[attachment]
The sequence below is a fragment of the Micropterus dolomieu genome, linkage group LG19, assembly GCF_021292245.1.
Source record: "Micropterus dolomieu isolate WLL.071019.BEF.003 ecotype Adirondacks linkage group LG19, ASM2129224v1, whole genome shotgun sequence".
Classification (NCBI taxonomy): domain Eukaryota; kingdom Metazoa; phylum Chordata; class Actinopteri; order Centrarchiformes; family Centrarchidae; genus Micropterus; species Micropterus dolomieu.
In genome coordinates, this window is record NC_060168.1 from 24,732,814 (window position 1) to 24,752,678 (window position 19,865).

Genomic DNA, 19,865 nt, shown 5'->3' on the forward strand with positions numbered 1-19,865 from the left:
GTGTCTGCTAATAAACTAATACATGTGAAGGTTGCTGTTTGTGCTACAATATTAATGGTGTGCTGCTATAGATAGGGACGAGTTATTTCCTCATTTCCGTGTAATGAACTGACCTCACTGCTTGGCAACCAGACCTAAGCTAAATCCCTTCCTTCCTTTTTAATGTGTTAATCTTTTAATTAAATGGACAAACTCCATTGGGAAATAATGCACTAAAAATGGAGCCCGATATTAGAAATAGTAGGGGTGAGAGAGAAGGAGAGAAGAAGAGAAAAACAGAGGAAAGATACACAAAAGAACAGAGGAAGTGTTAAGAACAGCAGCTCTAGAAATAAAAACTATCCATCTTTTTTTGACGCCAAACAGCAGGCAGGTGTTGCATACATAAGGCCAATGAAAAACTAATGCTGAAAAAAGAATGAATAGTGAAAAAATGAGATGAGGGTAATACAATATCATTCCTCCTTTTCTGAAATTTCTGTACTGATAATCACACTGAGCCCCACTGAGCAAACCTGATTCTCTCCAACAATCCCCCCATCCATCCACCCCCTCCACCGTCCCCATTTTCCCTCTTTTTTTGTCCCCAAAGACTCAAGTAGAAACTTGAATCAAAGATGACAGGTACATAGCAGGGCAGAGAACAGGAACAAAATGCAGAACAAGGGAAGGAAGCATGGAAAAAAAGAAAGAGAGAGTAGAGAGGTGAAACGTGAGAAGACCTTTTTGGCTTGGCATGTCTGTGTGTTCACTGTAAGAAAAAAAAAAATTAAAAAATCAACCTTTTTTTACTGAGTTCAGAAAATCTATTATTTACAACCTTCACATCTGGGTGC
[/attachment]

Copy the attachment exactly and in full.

The sequence below is a fragment of the Micropterus dolomieu genome, linkage group LG19, assembly GCF_021292245.1.
Source record: "Micropterus dolomieu isolate WLL.071019.BEF.003 ecotype Adirondacks linkage group LG19, ASM2129224v1, whole genome shotgun sequence".
Classification (NCBI taxonomy): domain Eukaryota; kingdom Metazoa; phylum Chordata; class Actinopteri; order Centrarchiformes; family Centrarchidae; genus Micropterus; species Micropterus dolomieu.
In genome coordinates, this window is record NC_060168.1 from 24,732,814 (window position 1) to 24,752,678 (window position 19,865).

Genomic DNA, 19,865 nt, shown 5'->3' on the forward strand with positions numbered 1-19,865 from the left:
GTGTCTGCTAATAAACTAATACATGTGAAGGTTGCTGTTTGTGCTACAATATTAATGGTGTGCTGCTATAGATAGGGACGAGTTATTTCCTCATTTCCGTGTAATGAACTGACCTCACTGCTTGGCAACCAGACCTAAGCTAAATCCCTTCCTTCCTTTTTAATGTGTTAATCTTTTAATTAAATGGACAAACTCCATTGGGAAATAATGCACTAAAAATGGAGCCCGATATTAGAAATAGTAGGGGTGAGAGAGAAGGAGAGAAGAAGAGAAAAACAGAGGAAAGATACACAAAAGAACAGAGGAAGTGTTAAGAACAGCAGCTCTAGAAATAAAAACTATCCATCTTTTTTTGACGCCAAACAGCAGGCAGGTGTTGCATACATAAGGCCAATGAAAAACTAATGCTGAAAAAAGAATGAATAGTGAAAAAATGAGATGAGGGTAATACAATATCATTCCTCCTTTTCTGAAATTTCTGTACTGATAATCACACTGAGCCCCACTGAGCAAACCTGATTCTCTCCAACAATCCCCCCATCCATCCACCCCCTCCACCGTCCCCATTTTCCCTCTTTTTTTGTCCCCAAAGACTCAAGTAGAAACTTGAATCAAAGATGACAGGTACATAGCAGGGCAGAGAACAGGAACAAAATGCAGAACAAGGGAAGGAAGCATGGAAAAAAAGAAAGAGAGAGTAGAGAGGTGAAACGTGAGAAGACCTTTTTGGCTTGGCATGTCTGTGTGTTCACTGTAAGAAAAAAAAAAATTAAAAAATCAACCTTTTTTTACTGAGTTCAGAAAATCTATTATTTACAACCTTCACATCTGGGTGC